David Wightman (painter)

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David Wightman (born in Stockport, Greater Manchester 1980) is an English painter known for his abstract and landscape acrylic paintings using collaged wallpaper.[1] He graduated with an MA in Painting from the Royal College of Art in 2003.[2]

In 2003, while still studying at the Royal College of Art (and having just been nominated for the Lexmark European Art Prize),[3] Meredith Etherington-Smith, former editor of Art Review, said of his short-listed piece: "David Wightman frames his picture perfect Swiss postcard in the cool collateral of a Ben Nicholson modernist painting".[4]

In 2009, he showed a large site-specific painting: Behemoth at Cornerhouse, Manchester (2009)[5] and went on to exhibit with Sumarria Lunn Gallery at The Hempel, London (2010).[6] In 2010-11 he was one of two artists (the other being Hannah Maybank) selected for the Berwick Gymnasium Arts Fellowships - a six-month residency supported by English Heritage and Arts Council England. The residency took place in a Nicholas Hawksmoor designed former military gymnasium in Berwick-upon-Tweed, Northumberland.[7] In 2013, he was commissioned by HOUSE Festival in Brighton (selected by artist Mariele Neudecker)[8] to make a site-specific painting for a disused pavilion on Brighton's seafront. The piece (Hero) is the largest painting by the artist to date.[9]

Cherie Federico, editor of Aesthetica Magazine has said: "You must spend time with Wightman’s paintings; on the surface they are beautiful and intricate, but like the layers they are made from, there is so much depth to his works".[10] In 2012 he had his first major solo show entitled Paramour at Halcyon Gallery, London.[11] His work is held in several public collections including the Royal College of Art Collection and General Energy UK.[12] He lives and works in London.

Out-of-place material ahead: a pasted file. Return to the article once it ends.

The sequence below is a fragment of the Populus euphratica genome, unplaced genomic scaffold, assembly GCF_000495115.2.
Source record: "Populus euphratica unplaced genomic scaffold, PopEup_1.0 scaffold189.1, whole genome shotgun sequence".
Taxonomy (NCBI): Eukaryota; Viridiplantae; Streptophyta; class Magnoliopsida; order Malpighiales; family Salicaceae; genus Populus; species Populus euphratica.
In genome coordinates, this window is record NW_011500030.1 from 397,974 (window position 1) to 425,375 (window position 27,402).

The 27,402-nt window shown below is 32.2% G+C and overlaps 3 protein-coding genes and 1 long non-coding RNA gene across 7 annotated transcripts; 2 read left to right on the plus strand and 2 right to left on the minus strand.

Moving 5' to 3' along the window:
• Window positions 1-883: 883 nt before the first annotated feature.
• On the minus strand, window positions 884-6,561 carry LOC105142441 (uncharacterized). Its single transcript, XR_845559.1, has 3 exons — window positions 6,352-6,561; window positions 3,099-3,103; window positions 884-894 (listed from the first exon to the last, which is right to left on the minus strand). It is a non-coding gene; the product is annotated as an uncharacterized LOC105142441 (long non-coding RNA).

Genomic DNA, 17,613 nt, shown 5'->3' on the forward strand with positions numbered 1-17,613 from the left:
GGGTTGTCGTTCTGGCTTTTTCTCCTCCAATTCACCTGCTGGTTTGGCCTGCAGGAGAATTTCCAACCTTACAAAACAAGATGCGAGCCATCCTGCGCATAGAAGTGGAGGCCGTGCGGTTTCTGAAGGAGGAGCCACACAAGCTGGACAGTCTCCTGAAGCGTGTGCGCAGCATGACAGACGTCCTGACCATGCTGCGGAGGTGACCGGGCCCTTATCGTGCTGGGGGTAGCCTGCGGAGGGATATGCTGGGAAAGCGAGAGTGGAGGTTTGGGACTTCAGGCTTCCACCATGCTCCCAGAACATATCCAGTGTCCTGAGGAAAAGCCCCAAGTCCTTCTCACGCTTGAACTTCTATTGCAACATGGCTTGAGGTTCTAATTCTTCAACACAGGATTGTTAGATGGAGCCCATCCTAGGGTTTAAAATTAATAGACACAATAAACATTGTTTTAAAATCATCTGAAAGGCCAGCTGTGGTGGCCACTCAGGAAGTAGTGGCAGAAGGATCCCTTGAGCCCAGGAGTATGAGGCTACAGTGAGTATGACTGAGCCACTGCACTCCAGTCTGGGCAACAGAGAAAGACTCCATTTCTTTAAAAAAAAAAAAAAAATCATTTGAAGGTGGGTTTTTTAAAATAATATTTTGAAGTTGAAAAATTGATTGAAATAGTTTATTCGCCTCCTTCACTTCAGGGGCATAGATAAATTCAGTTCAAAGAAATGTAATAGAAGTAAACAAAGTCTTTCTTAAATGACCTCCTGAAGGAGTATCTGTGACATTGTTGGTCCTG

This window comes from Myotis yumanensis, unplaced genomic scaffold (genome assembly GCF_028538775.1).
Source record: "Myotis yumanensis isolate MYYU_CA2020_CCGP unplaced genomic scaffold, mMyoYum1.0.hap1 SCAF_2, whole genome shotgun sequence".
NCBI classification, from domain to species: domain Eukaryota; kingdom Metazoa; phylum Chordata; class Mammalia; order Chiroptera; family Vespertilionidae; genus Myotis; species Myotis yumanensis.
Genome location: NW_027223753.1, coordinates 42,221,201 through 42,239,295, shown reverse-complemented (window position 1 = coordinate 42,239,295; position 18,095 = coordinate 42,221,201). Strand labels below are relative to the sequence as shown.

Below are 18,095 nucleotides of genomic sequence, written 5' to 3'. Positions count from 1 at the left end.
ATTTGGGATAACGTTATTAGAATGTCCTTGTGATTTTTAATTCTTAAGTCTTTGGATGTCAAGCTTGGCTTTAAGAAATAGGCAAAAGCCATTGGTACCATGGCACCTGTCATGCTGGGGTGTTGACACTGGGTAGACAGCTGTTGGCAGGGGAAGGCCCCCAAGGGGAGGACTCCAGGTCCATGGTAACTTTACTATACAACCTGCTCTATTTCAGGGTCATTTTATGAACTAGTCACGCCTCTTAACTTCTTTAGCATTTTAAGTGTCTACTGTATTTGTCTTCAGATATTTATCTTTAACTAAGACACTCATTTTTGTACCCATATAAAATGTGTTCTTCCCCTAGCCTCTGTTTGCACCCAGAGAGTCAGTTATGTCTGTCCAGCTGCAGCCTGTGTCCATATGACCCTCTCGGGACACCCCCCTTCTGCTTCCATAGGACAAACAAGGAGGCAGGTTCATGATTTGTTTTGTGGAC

Further reading[edit]

External links[edit]


  1. ^ Khan, Tabish. "Art Review: David Wightman – Paramour at Halcyon Gallery". Londonist. Retrieved 6 January 2013. 
  2. ^ "Fine Art Visiting Speakers Programme". Newcastle University. Retrieved 6 January 2013. 
  3. ^ Ezard, John (21 April 2003). "Painters target the Turner". The Guardian. Retrieved 26 December 2013. 
  4. ^ "David's brush with Euro success". Stockport Times West. 22 May 2003. 
  5. ^ "Behemoth and Other New Paintings". Cornerhouse. Retrieved 6 January 2013. 
  6. ^ Howard, Donna Marie. "Secret Name". The Workshop of Sir Reginald Bray. Retrieved 6 January 2013. 
  7. ^ King, Judith. "In conversation with David Wightman". Arts & Heritage. Retrieved 6 January 2013. 
  8. ^ "HOUSE 2013 selected artists and commissions announced". Retrieved 6 May 2013. 
  9. ^ "David Wightman · Hero". Retrieved 6 May 2013. 
  10. ^ Paramour. London: Halcyon Gallery. 2012. ISBN 978-1-907849-08-4. 
  11. ^ Paramour. London: Halcyon Gallery. 2012. ISBN 978-1-907849-08-4. 
  12. ^ "David Wightman - Artists". Halcyon Gallery. Retrieved 26 December 2013.